We can also provide a very convincing financial argument which says it is better to lease a house, and invest the difference between the rent and a mortgage, than to finance a house to live in.

2. Don’t own… share

Instead of buying stuff, millennials share what they need.

A massive new “collaborative consumption” industry has emerged to cater for this change to a sharing lifestyle. Everything from accommodation (Airbnb) and transport (Uber and GoGet) to garden tools (?) and everything in between.

Thanks to this trend people can, at a cost, rent everything from clothes to bikes through websites and apps. Plus, networking sites like Gumtree make it easy for people to connect with others locally and share goods like garden equipment or power tools.

Take a look in your garage or attic at everything you’ve bought, and rarely used, over the years, and I bet you’re thinking it would have made better sense to rent when needed and give it back.

3. Do your own research… it’s all there

Millennials make better decisions because they’re better informed. They are far more likely to hop on the internet and do research which makes them more engaged in their financial planning and decision making.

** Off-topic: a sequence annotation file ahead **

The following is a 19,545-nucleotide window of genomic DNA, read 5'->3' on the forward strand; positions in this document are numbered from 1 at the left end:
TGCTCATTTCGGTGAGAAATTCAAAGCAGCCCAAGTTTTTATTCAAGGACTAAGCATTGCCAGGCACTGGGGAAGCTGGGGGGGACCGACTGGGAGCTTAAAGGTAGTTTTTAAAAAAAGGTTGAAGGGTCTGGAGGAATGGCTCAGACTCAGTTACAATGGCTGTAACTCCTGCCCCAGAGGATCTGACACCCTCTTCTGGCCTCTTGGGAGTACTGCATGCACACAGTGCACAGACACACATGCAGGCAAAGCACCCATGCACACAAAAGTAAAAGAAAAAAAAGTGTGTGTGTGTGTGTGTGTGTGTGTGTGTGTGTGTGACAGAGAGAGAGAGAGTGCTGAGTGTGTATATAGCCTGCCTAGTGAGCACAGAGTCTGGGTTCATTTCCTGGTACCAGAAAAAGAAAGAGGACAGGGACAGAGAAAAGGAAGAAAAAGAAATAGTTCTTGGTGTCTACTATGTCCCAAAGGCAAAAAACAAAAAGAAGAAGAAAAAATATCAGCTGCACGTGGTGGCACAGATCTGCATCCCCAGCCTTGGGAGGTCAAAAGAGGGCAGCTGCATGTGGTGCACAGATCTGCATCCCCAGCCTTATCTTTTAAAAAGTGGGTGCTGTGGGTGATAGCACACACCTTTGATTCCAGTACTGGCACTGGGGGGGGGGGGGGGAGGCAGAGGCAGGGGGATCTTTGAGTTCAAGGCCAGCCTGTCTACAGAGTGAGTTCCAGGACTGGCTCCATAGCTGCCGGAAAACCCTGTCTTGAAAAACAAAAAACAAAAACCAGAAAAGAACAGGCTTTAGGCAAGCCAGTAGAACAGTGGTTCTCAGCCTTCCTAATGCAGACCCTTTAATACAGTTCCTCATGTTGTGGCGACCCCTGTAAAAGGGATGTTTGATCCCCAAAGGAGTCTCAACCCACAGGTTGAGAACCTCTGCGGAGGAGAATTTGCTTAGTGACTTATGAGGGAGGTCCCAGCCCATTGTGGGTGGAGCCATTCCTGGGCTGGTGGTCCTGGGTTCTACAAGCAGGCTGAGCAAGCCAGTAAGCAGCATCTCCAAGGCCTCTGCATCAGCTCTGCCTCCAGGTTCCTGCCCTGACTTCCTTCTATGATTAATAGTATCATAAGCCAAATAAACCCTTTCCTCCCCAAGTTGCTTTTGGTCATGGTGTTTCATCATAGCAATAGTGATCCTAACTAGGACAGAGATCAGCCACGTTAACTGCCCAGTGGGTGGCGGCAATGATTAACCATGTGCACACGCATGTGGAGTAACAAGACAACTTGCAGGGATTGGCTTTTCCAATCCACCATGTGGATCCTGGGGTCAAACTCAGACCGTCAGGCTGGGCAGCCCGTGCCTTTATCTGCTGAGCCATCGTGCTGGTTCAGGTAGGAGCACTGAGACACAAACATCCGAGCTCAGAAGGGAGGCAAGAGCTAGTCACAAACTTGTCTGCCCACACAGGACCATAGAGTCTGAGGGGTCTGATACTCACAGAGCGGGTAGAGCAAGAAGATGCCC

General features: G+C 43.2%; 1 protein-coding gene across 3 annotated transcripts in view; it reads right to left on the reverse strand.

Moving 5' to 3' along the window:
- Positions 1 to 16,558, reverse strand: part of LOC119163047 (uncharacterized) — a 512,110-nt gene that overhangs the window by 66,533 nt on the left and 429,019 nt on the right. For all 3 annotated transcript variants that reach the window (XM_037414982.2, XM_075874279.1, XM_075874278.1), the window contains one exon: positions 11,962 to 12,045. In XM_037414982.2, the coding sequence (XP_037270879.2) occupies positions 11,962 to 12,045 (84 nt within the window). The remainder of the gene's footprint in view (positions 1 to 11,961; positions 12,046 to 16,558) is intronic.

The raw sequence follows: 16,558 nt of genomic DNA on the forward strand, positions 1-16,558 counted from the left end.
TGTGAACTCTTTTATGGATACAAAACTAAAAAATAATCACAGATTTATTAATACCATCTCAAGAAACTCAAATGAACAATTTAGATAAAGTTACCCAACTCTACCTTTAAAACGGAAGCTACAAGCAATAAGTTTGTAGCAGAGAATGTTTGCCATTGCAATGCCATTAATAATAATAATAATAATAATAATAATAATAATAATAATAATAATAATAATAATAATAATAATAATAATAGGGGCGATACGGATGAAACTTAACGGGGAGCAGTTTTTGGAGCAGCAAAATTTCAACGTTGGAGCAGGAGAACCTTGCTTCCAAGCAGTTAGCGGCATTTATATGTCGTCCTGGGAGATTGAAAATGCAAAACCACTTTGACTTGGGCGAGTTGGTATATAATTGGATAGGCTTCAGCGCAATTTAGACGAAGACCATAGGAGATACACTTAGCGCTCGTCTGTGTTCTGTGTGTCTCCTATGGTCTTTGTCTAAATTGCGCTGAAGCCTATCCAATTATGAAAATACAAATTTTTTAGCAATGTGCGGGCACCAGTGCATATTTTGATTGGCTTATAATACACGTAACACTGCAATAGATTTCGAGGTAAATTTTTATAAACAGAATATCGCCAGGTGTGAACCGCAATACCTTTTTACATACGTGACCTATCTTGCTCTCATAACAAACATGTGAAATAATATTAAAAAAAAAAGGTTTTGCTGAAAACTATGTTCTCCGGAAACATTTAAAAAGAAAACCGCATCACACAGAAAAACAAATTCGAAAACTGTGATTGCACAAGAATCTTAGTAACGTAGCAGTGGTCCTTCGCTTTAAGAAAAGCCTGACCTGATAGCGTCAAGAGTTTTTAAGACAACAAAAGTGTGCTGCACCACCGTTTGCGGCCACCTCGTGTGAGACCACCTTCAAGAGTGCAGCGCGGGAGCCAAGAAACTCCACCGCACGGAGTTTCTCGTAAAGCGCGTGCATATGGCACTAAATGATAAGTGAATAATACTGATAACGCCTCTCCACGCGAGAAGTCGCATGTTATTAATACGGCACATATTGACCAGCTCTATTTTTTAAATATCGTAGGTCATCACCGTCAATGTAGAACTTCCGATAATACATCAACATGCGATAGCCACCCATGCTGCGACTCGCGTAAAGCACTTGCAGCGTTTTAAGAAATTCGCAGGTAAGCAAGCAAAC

That’s not to say us Baby Boomers don’t care or aren’t engaged, but the younger generation access better more timely information on which they can make a better decision. Mind you, there is a point where they have an overload of information which can swamp them and prolong making a decision.

Rather than rely on traditional old fashioned sources of information, Baby Boomers need to switch to online news websites, apps and comparative shopping sites to super charge their information and make better decisions.

4. You don’t have to have deep pockets to get financial advice

Senior Australians often view their skills with online banking or tap and go payments as a badge of tech savviness honour. But they may not realise technology is also changing how financial advice is delivered and investments are accessed.

Now things like robo-advisors make it simple for people with portfolios of all sizes to get professional wealth management and, in some cases, even personalised advice. While it’s definitely not the same as sitting down with a financial advisor for a one-on-one consultation, millennials don’t seem to mind, especially since robo-advisers eliminate many of the high fees associated with professional portfolio management.